Let's start with a little description for those of you who have no idea what I'm talking about. The Buyer's Market of American Craft was held this weekend at the Philadelphia Convention Center. (I wasn't there to sell, I just went to check it out and see if it's a place I could sell at, once I get my sh*t together that is) . It's otherwise known as the "Rosen Show" because it is "produced" by Wendy Rosen, what that means I don't know.
It is a wholesale show only, meaning that it is only open to vetted buyers - boutique owners, museum shop managers, etc. The general public cannot get in unless you score a guest pass or press pass (lucky Tara and Alex!) I got in because I signed up for a mentorship class with the Arts Business Institute -- how they are related to the Buyers Market and Wendy Rosen, I don't know, the whole show world is kind of hard to figure out.
But I do know that this show is for products handmade in the United States only, which is kind of big deal and if you ever go to a gift show you'll see that it's quite a challange competing with the production capacities of the made-in-china wares there. interesting.
all these pics are from the catalog which I illegally nicked since they were super possessive about them so don't tell on me ok?
so let me say that this show was started in the 70's. and you can tell. not that the work was poor quality or anything by any means, but about half the vendors seemed I don't know, dated.
I did see that there were some really great fresh faced etsy/indie/younger sellers there ...
Modern June aprons and retro goodness, Tasha McKelvey's sweet pottery, miscellaneous goodies from Zou Zou's Basement and lovely things from Silver Tree Art - all ladies from the shared booth of the Richmond etsy team.
a few divulged that they were highly pursued by the show organizers and given booth discounts - either because 1) their work kicks ass 2) they are trying to get fresh blood or 3) they needed to fill spots - probably a little of all three. Just a side note that a booth here at the summer show costs around $1,500 +all sorts of fees.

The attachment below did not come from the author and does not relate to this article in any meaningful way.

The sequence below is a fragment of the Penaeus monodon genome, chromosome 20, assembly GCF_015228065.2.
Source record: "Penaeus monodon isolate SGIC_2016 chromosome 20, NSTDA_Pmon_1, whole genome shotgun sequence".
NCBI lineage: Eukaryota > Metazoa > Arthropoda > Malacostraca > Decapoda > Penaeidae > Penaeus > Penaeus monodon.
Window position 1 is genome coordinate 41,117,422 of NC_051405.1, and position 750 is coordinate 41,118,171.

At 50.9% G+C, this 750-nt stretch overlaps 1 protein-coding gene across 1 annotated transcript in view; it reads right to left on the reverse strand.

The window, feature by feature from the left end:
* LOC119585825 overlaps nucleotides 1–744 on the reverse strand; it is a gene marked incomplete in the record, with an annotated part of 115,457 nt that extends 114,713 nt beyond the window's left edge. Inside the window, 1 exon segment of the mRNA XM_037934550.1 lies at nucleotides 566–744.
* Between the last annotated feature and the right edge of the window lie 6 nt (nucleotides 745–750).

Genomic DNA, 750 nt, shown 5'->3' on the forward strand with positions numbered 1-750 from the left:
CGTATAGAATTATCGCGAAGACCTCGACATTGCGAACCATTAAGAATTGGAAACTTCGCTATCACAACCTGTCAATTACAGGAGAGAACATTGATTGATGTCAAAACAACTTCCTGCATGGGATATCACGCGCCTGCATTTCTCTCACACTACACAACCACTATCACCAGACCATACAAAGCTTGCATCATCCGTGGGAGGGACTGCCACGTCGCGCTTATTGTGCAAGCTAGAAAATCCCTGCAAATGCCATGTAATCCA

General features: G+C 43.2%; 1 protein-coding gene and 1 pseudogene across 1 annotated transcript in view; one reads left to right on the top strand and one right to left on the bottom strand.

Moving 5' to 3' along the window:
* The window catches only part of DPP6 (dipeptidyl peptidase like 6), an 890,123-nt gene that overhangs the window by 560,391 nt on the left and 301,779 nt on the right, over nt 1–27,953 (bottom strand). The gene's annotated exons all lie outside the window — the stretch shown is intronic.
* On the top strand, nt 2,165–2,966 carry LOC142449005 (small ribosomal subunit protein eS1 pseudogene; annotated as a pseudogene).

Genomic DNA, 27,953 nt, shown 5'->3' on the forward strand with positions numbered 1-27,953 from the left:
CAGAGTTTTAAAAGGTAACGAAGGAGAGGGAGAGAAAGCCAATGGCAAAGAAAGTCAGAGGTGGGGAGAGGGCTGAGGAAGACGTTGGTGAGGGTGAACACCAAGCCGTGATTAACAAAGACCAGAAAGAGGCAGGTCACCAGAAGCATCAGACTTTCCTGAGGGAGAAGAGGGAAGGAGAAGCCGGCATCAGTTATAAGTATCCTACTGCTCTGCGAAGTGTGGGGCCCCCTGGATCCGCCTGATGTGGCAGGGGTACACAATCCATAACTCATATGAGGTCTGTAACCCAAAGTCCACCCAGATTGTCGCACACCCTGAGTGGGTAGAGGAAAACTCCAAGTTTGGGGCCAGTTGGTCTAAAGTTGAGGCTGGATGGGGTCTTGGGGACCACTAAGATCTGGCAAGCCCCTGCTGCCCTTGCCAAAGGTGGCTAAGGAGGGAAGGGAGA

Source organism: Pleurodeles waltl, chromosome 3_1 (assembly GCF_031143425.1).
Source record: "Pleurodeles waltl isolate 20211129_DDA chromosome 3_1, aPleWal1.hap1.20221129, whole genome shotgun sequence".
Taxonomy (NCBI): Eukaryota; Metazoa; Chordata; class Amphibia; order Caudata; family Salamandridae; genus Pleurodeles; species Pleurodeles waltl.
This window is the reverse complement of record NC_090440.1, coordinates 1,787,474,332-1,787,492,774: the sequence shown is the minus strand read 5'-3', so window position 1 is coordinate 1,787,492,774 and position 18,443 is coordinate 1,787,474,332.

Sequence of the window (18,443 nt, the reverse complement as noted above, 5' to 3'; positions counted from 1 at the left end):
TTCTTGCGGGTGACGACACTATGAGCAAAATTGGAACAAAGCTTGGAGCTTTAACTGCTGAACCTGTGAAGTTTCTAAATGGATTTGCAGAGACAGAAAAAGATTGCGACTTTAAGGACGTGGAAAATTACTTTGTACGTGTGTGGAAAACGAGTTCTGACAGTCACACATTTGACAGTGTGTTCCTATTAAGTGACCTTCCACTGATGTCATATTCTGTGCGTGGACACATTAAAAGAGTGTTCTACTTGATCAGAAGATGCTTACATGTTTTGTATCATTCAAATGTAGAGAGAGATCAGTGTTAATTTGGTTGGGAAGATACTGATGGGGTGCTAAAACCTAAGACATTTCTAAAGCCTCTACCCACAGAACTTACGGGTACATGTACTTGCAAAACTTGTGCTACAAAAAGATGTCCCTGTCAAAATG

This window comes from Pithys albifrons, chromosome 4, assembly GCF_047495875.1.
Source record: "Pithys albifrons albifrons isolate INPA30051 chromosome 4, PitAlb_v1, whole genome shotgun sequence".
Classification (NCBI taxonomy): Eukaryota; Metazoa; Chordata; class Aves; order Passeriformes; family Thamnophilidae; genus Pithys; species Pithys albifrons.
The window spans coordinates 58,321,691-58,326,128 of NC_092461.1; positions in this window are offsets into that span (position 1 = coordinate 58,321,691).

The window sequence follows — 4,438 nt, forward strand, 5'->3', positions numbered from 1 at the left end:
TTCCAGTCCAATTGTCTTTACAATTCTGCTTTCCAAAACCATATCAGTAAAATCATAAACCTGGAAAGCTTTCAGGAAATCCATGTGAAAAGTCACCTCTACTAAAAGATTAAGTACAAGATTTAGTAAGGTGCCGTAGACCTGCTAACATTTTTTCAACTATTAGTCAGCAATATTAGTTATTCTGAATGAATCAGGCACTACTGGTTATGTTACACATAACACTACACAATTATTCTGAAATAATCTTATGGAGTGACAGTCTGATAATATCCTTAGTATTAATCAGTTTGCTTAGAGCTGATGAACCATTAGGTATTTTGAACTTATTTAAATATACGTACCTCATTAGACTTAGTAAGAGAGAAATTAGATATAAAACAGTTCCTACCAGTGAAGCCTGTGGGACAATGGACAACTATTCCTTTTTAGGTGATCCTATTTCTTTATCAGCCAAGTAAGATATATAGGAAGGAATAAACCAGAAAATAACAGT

(btw Erica Stankwytch Bailey was so nice and had such awesome stuff!)
The main problem was that while there was some effort to get some younger vendors, it seemed that there really weren't that many young buyers there. in general it's geared toward the 50's age group and their sensibility. and it's obvious. But then again how many younger people are opening brick and mortar shops that can afford to buy items wholesale? with etsy, online shopping, etc everything has really changed...and everything is usually consignment.
but then there are some cool people there buying for places you'd never expect - LLBean for one, but more interestingly a person who represented over 300 zoo and National Park stores! oh the buckhorns would have been scooped up!!! DANG. I hope they found Figs n' Ginger!
While we're discussing brick and mortars, I stopped by Art Star boutique and I must say those girls really have it together - a beautiful space, totally professional, nice stuff, etc etc. You should get on over there if you can ...
so overall, I think if you want to really make a serious living at the craft thing you have to do it all - wholesale, consignment, etsy, gift shows, renegade, all of it. but manage to have a life at the same time. possible??
next post I'll talk about what the show people said about my work during the critique - the word "sexy" was used. ewww. but good I guess.